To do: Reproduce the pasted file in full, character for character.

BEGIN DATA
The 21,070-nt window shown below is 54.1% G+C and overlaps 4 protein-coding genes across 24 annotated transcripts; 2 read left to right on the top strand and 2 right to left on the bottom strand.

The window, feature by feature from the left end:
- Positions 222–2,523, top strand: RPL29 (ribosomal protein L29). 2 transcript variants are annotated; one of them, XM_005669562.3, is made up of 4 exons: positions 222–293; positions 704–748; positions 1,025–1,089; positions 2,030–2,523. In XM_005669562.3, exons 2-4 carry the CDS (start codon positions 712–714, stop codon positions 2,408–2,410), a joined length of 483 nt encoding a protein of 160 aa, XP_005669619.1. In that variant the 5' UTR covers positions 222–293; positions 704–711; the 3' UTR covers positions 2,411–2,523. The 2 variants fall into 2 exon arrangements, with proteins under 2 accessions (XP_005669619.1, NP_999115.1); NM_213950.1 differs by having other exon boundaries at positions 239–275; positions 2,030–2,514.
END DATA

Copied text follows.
The 21,070-nt window shown below is 54.1% G+C and overlaps 4 protein-coding genes across 24 annotated transcripts; 2 read left to right on the top strand and 2 right to left on the bottom strand.

The window, feature by feature from the left end:
- Positions 222–2,523, top strand: RPL29 (ribosomal protein L29). 2 transcript variants are annotated; one of them, XM_005669562.3, is made up of 4 exons: positions 222–293; positions 704–748; positions 1,025–1,089; positions 2,030–2,523. In XM_005669562.3, exons 2-4 carry the CDS (start codon positions 712–714, stop codon positions 2,408–2,410), a joined length of 483 nt encoding a protein of 160 aa, XP_005669619.1. In that variant the 5' UTR covers positions 222–293; positions 704–711; the 3' UTR covers positions 2,411–2,523. The 2 variants fall into 2 exon arrangements, with proteins under 2 accessions (XP_005669619.1, NP_999115.1); NM_213950.1 differs by having other exon boundaries at positions 239–275; positions 2,030–2,514.